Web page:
The first time NTSB identified fatigue as a probable cause in an aviation accident was in the 1993 crash of a Kalitta Intl Douglas DC8-61 freighter in Guantanamo Bay, Cuba. NASA researchers worked with NTSB investigators and found that all 3 crewmembers had a severe cumulative sleep loss due to many continuous hours of wakefulness, and that their bodies had struggled with the circadian time of day-that is, their hormone and body chemistry levels. And, of course, they never got to fly the next sector that company ops had still planned for them.
It is safe to say that today's rules on crew rest-and it doesn't matter which FAR part you operate under-do not reflect the state of the art in fatigue and sleep research. The body's circadian rhythm is part of our biology. Night flights or transmeridian flights lead to a circadian desynchronization, followed by reduced performance and reaction times. Crew duty time rules do not generally mention the body clock, but they set the standard that pilots are expected to follow, and crews believe that they should be able to be well rested during a legal duty day/rest period sequence. And, if they feel tired, they blame their own lack of self-discipline and probably do not communicate their tiredness to their fellow crewmembers. Others cannot feel your fatigue, unless you've nodded off already.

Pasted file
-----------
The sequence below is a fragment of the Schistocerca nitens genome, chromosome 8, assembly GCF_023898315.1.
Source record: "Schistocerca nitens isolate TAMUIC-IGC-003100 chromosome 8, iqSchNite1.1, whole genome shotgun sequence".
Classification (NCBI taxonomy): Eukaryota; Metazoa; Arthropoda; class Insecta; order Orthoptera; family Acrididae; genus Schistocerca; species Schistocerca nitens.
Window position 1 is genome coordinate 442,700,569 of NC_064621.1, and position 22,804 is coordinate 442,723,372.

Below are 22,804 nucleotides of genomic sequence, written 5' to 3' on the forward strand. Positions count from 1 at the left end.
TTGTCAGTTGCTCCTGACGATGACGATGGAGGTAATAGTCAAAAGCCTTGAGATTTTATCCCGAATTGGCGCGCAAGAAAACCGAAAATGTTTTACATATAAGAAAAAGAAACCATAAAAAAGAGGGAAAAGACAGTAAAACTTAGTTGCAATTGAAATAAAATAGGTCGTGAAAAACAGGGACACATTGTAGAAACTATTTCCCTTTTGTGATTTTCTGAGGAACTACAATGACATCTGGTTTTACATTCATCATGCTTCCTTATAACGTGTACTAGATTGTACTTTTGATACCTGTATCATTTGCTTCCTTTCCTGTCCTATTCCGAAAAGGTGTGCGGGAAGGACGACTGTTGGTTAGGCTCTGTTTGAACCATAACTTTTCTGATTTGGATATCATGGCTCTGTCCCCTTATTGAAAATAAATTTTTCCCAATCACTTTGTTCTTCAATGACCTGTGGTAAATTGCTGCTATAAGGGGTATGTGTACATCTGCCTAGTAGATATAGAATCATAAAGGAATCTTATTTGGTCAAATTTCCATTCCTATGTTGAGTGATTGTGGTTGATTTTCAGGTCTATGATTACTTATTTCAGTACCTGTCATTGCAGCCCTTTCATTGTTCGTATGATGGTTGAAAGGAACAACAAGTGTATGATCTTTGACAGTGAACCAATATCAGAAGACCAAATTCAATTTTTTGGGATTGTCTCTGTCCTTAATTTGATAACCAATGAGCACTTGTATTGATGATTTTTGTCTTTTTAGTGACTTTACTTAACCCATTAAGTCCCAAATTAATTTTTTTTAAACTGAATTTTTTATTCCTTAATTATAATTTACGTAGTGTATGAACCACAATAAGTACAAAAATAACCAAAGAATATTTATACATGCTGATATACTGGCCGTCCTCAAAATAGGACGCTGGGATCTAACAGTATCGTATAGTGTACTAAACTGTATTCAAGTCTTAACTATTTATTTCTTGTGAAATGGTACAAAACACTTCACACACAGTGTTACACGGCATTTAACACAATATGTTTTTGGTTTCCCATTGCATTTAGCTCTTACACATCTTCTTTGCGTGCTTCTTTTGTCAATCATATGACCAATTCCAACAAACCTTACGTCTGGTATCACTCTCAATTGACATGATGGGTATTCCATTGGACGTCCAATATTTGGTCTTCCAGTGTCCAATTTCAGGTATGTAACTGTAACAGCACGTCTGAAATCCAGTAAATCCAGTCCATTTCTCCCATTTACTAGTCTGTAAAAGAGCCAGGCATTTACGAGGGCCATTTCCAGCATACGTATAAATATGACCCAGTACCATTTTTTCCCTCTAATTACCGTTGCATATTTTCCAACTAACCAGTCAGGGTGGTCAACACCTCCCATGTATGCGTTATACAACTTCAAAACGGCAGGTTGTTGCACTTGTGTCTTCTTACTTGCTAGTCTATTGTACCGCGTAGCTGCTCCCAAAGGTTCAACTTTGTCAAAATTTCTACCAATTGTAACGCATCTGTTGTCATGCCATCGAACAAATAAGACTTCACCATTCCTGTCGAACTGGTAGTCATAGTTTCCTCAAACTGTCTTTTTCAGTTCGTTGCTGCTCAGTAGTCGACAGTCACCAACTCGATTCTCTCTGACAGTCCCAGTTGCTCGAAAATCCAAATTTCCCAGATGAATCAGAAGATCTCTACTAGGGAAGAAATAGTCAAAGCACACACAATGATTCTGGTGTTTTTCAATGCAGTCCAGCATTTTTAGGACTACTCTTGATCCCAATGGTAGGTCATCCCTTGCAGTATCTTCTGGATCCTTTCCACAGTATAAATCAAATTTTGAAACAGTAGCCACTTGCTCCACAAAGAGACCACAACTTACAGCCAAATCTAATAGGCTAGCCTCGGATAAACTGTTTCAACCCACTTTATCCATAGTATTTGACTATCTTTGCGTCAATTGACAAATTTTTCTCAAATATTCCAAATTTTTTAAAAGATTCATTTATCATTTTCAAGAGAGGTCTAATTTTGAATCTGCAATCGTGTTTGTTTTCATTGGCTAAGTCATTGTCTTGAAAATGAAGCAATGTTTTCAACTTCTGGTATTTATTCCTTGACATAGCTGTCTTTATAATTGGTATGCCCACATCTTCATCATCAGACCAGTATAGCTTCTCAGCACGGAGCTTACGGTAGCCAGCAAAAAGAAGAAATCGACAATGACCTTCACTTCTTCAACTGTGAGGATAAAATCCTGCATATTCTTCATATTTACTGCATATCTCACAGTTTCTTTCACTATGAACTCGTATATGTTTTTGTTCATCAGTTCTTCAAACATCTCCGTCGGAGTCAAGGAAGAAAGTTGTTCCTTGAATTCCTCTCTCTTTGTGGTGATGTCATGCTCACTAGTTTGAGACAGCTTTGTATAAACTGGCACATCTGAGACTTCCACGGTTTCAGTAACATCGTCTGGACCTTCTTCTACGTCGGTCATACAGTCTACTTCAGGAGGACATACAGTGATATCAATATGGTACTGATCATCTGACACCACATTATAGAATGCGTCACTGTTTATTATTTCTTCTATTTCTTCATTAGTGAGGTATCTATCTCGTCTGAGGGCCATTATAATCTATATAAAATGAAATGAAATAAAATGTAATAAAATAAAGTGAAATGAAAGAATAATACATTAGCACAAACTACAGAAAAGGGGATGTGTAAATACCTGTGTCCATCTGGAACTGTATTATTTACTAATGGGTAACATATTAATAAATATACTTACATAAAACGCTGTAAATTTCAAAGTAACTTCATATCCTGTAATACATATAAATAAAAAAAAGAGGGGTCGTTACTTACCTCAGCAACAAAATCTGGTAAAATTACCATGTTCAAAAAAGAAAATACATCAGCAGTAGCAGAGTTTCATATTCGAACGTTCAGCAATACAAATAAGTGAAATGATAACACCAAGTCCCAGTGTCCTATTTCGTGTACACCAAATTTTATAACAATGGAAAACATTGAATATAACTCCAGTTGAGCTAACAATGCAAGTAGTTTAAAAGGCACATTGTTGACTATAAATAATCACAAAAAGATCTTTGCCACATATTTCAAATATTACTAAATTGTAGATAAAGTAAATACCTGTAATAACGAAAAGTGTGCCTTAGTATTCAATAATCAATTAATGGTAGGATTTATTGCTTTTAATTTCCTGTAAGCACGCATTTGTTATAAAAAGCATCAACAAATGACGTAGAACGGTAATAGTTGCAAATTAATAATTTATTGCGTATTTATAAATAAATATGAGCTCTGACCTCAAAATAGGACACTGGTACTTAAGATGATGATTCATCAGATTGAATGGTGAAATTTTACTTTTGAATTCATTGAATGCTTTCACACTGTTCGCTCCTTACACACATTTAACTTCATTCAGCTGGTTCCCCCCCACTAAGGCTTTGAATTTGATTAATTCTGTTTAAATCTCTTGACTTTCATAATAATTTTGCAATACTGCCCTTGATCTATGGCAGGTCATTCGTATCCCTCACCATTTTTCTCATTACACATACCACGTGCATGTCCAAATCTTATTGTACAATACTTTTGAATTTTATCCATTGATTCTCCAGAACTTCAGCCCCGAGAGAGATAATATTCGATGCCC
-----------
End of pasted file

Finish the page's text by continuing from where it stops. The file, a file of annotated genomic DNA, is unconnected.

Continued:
Many of us have experienced the warning signs of fatigue. When you are tired, your eyes go in and out of focus, there is a persistent urge to yawn, routine flightdeck procedures are missed or performed incorrectly, and control accuracy degrades. And, of course, there is an unbearable desire to sleep.
While a nice nap seems to be the logical solution to sleepiness, this is not really legal in the US while performing duties as a flightcrew member, even though NASA recommends it (the so-called NASA nap). The agency's fatigue countermeasures program submitted a draft advisory circular to FAA in Jan 1993, entitled Controlled Rest on the Flight Deck.
Beechjet 400A pilots fly to IAD (Dulles, Washington DC) at night. A well-rested crew is essential for safe night-time flight, and office work prior to the flight should be out of the question.
Some foreign operators take advantage of NASA's research and permit naps in the cruise portion of the flight. Short "power" naps of 10-30 minutes can help restore alertness for 3-4 hours. However, it is important to remember that it takes a crewmember 20 minutes after awakening to become fully alert and functional before assuming aircrew duties.
NASA's study was conducted in aircraft with 3 flightdeck crewmembers. However, on a 2-crew flightdeck-and most airplanes are operated by 2 pilots these days-this napping policy makes the somewhat risky assumption that nothing critical will happen during the crewmember's napping period, or that the remaining single crewmember will be able to handle it if necessary.
To me, inflight napping sounds more like an emergency procedure, or at least the lesser of 2 evils. The other evil would be an unscheduled stop at an unfamiliar airport and the ensuing search for crew (and probably passenger) sleeping quarters.
While I can follow the argument that it is better to have a pilot nap in cruise flight than during the approach and landing phases of flight, it still seems to me that there are a lot of things that can be done to prevent fatigue before crews get to the last resort of inflight napping.